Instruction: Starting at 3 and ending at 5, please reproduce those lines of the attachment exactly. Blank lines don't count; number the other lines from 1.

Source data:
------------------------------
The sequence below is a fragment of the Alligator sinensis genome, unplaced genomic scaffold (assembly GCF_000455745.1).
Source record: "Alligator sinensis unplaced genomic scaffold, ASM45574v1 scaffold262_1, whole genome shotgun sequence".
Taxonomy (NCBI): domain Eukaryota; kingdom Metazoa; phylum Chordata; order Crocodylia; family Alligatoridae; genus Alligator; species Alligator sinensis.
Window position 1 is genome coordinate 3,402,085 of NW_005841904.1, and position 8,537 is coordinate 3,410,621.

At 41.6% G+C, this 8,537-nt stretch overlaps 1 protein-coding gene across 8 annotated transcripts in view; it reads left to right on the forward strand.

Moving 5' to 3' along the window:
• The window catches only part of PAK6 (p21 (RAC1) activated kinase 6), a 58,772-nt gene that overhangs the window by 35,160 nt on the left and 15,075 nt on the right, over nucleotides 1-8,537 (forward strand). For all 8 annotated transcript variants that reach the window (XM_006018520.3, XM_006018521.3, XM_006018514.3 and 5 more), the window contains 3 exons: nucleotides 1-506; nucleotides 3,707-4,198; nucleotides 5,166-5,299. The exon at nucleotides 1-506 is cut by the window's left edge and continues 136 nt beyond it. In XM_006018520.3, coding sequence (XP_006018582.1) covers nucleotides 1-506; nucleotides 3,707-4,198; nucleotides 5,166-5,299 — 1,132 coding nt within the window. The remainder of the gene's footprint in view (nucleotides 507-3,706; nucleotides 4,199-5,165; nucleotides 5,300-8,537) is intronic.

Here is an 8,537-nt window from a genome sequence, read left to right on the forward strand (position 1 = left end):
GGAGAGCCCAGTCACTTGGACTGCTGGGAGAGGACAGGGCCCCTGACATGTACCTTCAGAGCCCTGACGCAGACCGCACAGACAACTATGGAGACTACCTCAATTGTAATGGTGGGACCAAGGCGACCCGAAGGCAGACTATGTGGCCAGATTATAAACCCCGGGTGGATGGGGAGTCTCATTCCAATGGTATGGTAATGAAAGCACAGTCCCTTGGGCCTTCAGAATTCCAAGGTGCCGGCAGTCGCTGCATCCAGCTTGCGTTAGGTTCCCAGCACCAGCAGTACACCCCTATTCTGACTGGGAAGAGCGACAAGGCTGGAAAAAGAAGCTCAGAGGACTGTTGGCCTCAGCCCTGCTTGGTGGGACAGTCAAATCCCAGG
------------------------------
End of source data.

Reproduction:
Taxonomy (NCBI): domain Eukaryota; kingdom Metazoa; phylum Chordata; order Crocodylia; family Alligatoridae; genus Alligator; species Alligator sinensis.
Window position 1 is genome coordinate 3,402,085 of NW_005841904.1, and position 8,537 is coordinate 3,410,621.

At 41.6% G+C, this 8,537-nt stretch overlaps 1 protein-coding gene across 8 annotated transcripts in view; it reads left to right on the forward strand.